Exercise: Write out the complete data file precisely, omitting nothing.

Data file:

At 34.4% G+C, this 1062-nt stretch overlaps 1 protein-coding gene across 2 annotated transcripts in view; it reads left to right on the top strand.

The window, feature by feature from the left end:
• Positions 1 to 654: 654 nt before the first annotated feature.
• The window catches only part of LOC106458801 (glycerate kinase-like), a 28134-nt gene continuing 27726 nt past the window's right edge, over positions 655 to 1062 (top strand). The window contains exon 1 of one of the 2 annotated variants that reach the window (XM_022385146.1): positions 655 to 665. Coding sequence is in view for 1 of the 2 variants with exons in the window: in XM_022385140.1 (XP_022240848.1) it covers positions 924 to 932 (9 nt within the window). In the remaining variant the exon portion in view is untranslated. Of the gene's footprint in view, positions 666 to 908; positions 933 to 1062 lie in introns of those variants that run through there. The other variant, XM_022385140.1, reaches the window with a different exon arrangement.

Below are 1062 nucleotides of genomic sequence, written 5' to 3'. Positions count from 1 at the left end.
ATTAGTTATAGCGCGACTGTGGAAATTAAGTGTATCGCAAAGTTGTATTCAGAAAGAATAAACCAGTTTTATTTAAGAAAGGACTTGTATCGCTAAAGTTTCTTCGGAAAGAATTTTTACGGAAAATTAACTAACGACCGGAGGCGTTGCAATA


At 34.4% G+C, this 1062-nt stretch overlaps 1 protein-coding gene across 2 annotated transcripts in view; it reads left to right on the top strand.

The window, feature by feature from the left end:
• Positions 1 to 654: 654 nt before the first annotated feature.
• The window catches only part of LOC106458801 (glycerate kinase-like), a 28134-nt gene continuing 27726 nt past the window's right edge, over positions 655 to 1062 (top strand). The window contains exon 1 of one of the 2 annotated variants that reach the window (XM_022385146.1): positions 655 to 665. Coding sequence is in view for 1 of the 2 variants with exons in the window: in XM_022385140.1 (XP_022240848.1) it covers positions 924 to 932 (9 nt within the window). In the remaining variant the exon portion in view is untranslated. Of the gene's footprint in view, positions 666 to 908; positions 933 to 1062 lie in introns of those variants that run through there. The other variant, XM_022385140.1, reaches the window with a different exon arrangement.

Below are 1062 nucleotides of genomic sequence, written 5' to 3'. Positions count from 1 at the left end.
ATTAGTTATAGCGCGACTGTGGAAATTAAGTGTATCGCAAAGTTGTATTCAGAAAGAATAAACCAGTTTTATTTAAGAAAGGACTTGTATCGCTAAAGTTTCTTCGGAAAGAATTTTTACGGAAAATTAACTAACGACCGGAGGCGTTGCAATA